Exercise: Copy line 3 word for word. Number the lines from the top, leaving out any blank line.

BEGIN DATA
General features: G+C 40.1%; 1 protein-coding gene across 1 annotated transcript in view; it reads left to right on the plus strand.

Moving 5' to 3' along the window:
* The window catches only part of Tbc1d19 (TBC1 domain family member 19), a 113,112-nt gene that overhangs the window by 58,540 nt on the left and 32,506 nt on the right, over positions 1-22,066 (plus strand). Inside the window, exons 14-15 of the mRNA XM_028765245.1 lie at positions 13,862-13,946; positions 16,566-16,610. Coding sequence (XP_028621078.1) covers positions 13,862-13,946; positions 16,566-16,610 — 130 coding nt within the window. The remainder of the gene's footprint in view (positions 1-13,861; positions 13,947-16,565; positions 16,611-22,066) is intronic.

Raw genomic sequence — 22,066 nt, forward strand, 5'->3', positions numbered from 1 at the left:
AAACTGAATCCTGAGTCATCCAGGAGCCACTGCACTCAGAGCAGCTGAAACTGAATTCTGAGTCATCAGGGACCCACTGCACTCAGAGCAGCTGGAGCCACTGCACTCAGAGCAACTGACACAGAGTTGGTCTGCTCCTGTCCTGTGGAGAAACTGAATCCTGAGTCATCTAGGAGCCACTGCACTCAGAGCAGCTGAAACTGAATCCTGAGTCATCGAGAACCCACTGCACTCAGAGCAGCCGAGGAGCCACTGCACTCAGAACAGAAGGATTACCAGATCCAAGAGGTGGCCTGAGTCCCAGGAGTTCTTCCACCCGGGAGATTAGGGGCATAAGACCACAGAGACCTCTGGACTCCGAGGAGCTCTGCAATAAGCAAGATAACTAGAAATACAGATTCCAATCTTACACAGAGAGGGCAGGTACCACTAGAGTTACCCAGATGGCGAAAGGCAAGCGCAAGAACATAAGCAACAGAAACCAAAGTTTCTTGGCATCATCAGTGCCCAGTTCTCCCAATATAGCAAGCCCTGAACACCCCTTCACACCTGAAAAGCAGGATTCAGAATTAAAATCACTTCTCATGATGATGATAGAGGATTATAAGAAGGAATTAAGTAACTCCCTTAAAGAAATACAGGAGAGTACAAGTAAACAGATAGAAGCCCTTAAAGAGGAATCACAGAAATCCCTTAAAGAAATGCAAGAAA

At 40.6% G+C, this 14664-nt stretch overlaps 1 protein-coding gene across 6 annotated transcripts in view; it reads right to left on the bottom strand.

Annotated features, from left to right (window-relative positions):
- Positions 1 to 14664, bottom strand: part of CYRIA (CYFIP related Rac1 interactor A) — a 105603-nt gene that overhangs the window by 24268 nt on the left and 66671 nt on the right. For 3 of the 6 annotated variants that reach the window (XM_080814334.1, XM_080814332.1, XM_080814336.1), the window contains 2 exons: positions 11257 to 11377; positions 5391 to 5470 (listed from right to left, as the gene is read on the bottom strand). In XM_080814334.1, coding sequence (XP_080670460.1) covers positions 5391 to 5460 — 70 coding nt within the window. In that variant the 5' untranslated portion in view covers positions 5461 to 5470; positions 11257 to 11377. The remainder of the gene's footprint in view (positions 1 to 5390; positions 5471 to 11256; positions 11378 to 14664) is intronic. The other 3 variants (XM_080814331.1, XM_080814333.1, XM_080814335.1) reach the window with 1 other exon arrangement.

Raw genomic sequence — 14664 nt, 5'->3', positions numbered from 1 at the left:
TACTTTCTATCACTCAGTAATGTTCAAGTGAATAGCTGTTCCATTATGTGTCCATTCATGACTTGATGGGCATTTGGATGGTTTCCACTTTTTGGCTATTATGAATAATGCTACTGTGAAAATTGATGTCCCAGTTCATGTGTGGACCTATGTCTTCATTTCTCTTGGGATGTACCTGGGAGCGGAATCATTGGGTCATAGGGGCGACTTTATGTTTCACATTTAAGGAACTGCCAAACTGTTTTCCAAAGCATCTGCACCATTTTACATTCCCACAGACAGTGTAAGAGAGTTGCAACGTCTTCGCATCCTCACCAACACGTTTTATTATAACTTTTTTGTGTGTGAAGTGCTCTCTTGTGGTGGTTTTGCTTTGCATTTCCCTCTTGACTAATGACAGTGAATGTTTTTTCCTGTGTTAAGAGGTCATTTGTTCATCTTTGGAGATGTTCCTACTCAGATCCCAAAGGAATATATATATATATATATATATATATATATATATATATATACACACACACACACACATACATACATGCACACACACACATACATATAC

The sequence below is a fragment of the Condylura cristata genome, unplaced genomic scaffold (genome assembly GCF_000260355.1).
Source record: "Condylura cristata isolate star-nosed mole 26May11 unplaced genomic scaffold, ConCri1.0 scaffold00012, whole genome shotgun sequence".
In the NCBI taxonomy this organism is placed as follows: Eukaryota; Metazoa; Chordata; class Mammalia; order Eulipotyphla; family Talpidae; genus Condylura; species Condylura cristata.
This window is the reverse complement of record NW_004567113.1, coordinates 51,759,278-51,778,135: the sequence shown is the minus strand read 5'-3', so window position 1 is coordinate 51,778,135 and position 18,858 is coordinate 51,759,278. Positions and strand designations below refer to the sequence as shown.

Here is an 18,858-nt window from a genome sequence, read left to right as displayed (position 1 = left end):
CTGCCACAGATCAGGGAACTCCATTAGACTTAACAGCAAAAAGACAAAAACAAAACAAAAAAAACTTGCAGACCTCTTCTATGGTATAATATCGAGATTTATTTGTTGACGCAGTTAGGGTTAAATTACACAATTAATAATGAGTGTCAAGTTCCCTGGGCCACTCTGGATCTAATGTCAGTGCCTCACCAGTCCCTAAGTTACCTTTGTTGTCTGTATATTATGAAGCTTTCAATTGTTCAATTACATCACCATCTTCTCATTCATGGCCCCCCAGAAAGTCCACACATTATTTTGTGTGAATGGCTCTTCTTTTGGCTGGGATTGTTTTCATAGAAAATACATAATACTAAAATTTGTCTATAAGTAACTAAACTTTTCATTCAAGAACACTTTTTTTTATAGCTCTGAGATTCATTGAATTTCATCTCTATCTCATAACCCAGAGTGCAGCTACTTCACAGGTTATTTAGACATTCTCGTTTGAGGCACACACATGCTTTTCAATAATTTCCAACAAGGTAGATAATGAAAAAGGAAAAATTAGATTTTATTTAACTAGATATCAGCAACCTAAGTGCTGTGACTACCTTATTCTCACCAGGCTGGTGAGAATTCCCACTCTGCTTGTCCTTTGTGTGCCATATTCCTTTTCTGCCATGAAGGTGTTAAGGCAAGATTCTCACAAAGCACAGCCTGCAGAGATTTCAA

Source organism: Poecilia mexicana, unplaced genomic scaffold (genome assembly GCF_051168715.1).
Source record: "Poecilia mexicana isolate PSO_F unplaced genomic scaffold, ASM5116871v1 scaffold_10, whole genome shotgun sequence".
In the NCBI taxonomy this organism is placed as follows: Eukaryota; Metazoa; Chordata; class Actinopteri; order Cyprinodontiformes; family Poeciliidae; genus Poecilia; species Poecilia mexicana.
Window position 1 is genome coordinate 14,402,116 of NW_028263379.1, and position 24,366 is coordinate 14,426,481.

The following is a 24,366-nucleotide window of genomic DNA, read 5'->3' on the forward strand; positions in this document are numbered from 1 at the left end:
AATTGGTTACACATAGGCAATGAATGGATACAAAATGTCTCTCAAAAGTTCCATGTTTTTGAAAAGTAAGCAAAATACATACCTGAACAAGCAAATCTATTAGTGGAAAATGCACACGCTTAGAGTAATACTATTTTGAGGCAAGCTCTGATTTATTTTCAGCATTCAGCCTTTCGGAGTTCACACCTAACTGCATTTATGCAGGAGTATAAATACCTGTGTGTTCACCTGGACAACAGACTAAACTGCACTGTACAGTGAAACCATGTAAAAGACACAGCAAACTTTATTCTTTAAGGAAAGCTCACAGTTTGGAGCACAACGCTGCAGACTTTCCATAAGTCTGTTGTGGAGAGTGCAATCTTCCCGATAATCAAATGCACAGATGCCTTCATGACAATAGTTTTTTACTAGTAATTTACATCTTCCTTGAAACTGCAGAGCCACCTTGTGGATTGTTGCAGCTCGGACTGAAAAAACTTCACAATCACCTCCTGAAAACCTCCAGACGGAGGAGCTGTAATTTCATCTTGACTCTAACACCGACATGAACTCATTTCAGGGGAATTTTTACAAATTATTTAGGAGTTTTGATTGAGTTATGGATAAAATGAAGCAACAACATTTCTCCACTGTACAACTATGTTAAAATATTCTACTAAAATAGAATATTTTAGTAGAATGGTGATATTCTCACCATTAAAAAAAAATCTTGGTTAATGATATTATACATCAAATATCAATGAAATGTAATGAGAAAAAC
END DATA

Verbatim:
* The window catches only part of Tbc1d19 (TBC1 domain family member 19), a 113,112-nt gene that overhangs the window by 58,540 nt on the left and 32,506 nt on the right, over positions 1-22,066 (plus strand). Inside the window, exons 14-15 of the mRNA XM_028765245.1 lie at positions 13,862-13,946; positions 16,566-16,610. Coding sequence (XP_028621078.1) covers positions 13,862-13,946; positions 16,566-16,610 — 130 coding nt within the window. The remainder of the gene's footprint in view (positions 1-13,861; positions 13,947-16,565; positions 16,611-22,066) is intronic.